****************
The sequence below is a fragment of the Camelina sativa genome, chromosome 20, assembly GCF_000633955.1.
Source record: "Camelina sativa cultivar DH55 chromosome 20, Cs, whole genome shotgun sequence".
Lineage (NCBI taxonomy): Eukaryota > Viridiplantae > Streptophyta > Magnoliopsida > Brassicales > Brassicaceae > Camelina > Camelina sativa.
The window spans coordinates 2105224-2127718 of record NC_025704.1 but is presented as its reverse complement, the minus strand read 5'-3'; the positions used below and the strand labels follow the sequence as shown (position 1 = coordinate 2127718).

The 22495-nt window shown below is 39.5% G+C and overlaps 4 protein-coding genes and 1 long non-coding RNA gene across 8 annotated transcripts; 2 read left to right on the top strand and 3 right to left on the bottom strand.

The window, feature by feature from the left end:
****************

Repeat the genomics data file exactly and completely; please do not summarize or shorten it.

The sequence below is a fragment of the Camelina sativa genome, chromosome 20, assembly GCF_000633955.1.
Source record: "Camelina sativa cultivar DH55 chromosome 20, Cs, whole genome shotgun sequence".
Lineage (NCBI taxonomy): Eukaryota > Viridiplantae > Streptophyta > Magnoliopsida > Brassicales > Brassicaceae > Camelina > Camelina sativa.
The window spans coordinates 2105224-2127718 of record NC_025704.1 but is presented as its reverse complement, the minus strand read 5'-3'; the positions used below and the strand labels follow the sequence as shown (position 1 = coordinate 2127718).

The 22495-nt window shown below is 39.5% G+C and overlaps 4 protein-coding genes and 1 long non-coding RNA gene across 8 annotated transcripts; 2 read left to right on the top strand and 3 right to left on the bottom strand.

The window, feature by feature from the left end: